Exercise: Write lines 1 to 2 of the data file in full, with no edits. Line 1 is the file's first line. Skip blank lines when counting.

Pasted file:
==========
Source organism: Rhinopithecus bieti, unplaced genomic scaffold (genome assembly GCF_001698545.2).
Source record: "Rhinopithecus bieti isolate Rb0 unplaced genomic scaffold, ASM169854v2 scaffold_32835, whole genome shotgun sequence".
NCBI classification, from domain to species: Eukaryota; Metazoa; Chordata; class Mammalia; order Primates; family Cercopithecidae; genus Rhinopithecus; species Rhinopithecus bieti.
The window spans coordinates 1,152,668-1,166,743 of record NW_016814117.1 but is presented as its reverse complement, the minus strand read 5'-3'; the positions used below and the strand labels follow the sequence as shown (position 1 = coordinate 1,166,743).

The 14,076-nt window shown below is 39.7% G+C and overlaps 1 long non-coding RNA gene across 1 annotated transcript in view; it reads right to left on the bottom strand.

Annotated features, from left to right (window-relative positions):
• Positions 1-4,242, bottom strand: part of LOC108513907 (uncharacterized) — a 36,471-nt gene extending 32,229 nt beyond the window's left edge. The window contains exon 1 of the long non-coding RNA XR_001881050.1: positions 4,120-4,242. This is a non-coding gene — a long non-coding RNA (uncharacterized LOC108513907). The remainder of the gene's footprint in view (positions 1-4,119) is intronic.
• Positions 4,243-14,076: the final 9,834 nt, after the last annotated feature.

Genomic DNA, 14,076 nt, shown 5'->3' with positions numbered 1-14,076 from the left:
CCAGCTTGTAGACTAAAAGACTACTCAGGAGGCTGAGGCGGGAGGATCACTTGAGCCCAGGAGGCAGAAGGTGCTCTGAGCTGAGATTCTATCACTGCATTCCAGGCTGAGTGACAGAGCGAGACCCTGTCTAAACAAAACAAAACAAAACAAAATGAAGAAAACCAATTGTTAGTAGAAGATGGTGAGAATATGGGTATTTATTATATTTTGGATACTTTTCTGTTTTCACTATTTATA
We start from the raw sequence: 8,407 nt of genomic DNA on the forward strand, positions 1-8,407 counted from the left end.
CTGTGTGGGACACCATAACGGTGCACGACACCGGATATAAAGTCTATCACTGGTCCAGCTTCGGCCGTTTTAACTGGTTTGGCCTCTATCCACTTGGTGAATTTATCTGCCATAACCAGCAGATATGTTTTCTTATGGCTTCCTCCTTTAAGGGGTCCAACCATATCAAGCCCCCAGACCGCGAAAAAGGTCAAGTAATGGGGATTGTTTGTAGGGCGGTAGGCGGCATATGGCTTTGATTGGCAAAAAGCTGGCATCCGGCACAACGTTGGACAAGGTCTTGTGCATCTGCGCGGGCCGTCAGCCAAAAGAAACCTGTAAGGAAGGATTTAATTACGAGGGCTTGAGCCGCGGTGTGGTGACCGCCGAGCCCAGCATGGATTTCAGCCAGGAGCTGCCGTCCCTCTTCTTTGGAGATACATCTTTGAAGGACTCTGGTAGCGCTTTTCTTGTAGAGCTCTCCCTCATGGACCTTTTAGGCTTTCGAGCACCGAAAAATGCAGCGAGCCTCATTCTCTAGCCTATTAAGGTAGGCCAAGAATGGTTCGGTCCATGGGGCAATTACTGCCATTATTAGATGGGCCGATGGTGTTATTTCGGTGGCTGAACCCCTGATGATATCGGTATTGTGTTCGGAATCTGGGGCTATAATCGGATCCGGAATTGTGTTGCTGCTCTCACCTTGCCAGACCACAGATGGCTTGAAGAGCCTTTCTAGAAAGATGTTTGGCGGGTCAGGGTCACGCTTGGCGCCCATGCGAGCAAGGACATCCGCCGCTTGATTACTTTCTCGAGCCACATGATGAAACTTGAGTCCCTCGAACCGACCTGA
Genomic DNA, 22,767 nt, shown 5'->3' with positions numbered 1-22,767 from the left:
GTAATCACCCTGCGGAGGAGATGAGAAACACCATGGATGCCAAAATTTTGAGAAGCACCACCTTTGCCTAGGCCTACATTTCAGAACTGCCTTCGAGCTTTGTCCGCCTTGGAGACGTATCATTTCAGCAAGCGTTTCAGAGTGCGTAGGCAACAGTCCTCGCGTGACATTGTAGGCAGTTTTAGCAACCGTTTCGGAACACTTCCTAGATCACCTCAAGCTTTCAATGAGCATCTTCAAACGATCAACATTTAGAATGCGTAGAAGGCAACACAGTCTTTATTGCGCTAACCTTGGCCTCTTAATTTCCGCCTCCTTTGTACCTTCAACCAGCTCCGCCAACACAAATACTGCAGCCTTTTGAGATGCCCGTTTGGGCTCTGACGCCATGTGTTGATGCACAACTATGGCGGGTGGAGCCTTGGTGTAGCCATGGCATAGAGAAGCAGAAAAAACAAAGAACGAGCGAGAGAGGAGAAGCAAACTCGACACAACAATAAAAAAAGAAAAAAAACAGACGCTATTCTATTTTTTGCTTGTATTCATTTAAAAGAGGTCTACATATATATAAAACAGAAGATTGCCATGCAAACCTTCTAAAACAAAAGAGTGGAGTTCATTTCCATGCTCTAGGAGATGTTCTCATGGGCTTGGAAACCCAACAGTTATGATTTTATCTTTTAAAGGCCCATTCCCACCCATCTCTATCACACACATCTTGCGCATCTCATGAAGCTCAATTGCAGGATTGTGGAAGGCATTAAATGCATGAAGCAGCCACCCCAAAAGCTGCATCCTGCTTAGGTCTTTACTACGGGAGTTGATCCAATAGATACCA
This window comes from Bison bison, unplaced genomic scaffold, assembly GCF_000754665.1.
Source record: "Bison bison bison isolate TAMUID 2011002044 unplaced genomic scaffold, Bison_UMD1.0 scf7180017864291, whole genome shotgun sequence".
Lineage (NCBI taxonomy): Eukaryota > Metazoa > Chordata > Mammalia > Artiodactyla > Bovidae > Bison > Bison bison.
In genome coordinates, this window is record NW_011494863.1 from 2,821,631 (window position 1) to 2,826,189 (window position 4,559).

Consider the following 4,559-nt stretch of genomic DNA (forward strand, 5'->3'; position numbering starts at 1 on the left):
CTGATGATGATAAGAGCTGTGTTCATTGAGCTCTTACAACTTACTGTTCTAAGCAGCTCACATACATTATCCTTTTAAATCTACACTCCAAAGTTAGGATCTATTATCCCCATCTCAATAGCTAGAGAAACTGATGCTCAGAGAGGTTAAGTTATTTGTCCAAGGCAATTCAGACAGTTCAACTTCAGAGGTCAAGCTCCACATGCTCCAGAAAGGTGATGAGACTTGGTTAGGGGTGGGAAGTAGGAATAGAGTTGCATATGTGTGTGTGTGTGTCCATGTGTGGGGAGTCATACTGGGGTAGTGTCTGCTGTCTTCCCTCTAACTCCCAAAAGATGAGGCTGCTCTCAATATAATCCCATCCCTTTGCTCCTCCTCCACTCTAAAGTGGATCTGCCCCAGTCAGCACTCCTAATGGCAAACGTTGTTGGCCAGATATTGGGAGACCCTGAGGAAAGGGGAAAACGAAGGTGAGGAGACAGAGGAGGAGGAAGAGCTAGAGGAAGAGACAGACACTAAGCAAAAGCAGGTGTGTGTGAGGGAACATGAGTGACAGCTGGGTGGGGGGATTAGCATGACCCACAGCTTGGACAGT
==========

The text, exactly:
Source organism: Rhinopithecus bieti, unplaced genomic scaffold (genome assembly GCF_001698545.2).
Source record: "Rhinopithecus bieti isolate Rb0 unplaced genomic scaffold, ASM169854v2 scaffold_32835, whole genome shotgun sequence".